Dealings: A Political and Financial Life, by Felix G Rohatyn, Simon & Schuster RRP$27, 304 pages
If you are over 65 and have spent more than one hour with the American investment banker Felix Rohatyn since the second world war, you probably feature in his book. Indeed, its natural audience is a couple of hundred of Rohatyn’s closest friends, whose dealings with him are recounted fondly and in crisp detail. From his post at Lazard Frères, Rohatyn was a banker and adviser to financial and political leaders for nearly five decades.
We join him hobnobbing at a party where President Richard Nixon corners us to discuss problems in the markets. Then we’re at the Hotel Carlyle with “Bunny” Lasker, chair of the New York Stock Exchange, negotiating with Ross Perot. Now we’re off to a wood-panelled office with the pea-green suited Bernie Cornfeld, later found to be a fraudster, and his twin tower white-booted blonde assistants. We jet to see Michael Milken, the junk bond king, at a party in Malibu, and later have lunch at the Four Seasons with Milken’s co-conspirator, Ivan Boesky.
We emerge from the offices of New York governor Hugh Carey to elbow with entertainment stars. Look, there’s Frank Sinatra – he needs some business advice. So does Lew Wasserman, “Mr Hollywood”. We have dinner at Elaine’s with writer Gail Sheehy and swap stories there with Woody Allen.
We say hello to Steve Wynn, our casino-owning neighbour in Sun Valley. We invite Jack Welch, head of General Electric, to discuss a merger with RCA at our Fifth Avenue apartment. We help David Geffen buy a few music and film companies. And we are at the centre of two of the most important deals of the century: the 1970s restructuring of New York City’s $6bn debt and the mega-merger of RJ Reynolds Tobacco Company and Nabisco in 1985. Even non-business readers will enjoy the first-class flight through these chummy dealings.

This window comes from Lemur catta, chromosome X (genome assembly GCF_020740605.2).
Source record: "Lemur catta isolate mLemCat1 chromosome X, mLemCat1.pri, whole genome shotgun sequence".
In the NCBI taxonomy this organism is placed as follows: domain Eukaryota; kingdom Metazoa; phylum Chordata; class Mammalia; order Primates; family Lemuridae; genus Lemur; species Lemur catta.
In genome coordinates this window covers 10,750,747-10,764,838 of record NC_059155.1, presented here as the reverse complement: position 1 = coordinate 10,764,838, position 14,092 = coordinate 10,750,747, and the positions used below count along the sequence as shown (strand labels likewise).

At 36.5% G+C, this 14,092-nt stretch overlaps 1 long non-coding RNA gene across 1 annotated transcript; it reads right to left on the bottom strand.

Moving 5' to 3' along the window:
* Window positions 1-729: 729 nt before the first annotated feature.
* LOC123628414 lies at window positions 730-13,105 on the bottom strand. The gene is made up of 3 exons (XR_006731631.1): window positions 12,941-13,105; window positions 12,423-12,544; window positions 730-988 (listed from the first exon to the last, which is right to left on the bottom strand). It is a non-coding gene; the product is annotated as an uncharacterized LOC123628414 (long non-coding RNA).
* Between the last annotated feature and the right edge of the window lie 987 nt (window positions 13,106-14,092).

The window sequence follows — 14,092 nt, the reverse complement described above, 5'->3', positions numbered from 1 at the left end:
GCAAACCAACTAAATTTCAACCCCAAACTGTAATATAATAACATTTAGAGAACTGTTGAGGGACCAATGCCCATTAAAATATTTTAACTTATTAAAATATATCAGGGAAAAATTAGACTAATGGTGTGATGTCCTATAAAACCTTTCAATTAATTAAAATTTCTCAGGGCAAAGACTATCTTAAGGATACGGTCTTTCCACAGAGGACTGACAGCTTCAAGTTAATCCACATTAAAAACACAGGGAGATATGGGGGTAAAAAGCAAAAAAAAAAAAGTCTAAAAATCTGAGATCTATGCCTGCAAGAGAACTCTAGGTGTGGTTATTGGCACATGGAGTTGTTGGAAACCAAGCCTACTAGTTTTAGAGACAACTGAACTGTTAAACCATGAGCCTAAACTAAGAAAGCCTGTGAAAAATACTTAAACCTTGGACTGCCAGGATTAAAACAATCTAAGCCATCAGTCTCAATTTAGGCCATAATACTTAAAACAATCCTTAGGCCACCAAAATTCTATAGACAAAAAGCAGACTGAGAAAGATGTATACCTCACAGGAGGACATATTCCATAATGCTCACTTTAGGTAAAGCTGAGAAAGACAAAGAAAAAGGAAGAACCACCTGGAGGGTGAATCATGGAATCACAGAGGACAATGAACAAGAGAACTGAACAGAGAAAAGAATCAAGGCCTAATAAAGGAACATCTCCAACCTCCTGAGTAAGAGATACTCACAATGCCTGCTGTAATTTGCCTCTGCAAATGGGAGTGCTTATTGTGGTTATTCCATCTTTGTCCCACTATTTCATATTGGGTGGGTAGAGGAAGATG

But when finance gets more complex during the 1990s, Rohatyn’s tone shifts and we become distant observers. His friend President Clinton asks Rohatyn if he’ll take over the World Bank (answer: no thanks). He covets the ambassadorship to France, and gets support from then-ambassador Pamela Harriman, as they finish a bottle of wine. Harriman later dies, and Rohatyn’s senator friends help him sail through confirmation hearings. He moves to Paris in 1997, and returns three years later as a market critic, denouncing traders who trade leveraged derivatives “with people they never met”.
In autumn 2006, Rohatyn makes a bad decision. He meets up with his friend Richard Fuld, head of Lehman Brothers. It is the height of the subprime mortgage craze, and Lehman is leading a business Rohatyn abhors. Yet Rohatyn joins Lehman as a senior adviser to Fuld. He has a ringside seat during the financial crisis, through Lehman’s bankruptcy in September 2008. But now the crisp details are gone. We watch from a distance; Rohatyn loses his ability – or his will – to show us his world. You wonder what he might have seen at Lehman, and why he chose not to write about it.
Rohatyn offers one lesson: “Investment banking is not a business; it is a personal service where bankers work hand in hand with their clients.” Bankers shouldn’t bet against their clients, or take adverse positions using swaps. They shouldn’t be enemies. They should be friends.
But Rohatyn’s friendships did not save Lehman. The memoir closes with him sitting “in stunned silence at the breakfast table, unable to do much more than look out my apartment windows and gaze at the wide, leafy canopy of Central Park’s trees stretching into the distance”. He asks his staff to find some cartons and start packing. The ride has come to a crashing halt.
Frank Partnoy is professor of law at the University of San Diego and author of ‘The Match King: Ivar Kreuger and the Financial Scandal of the Century’ (Profile)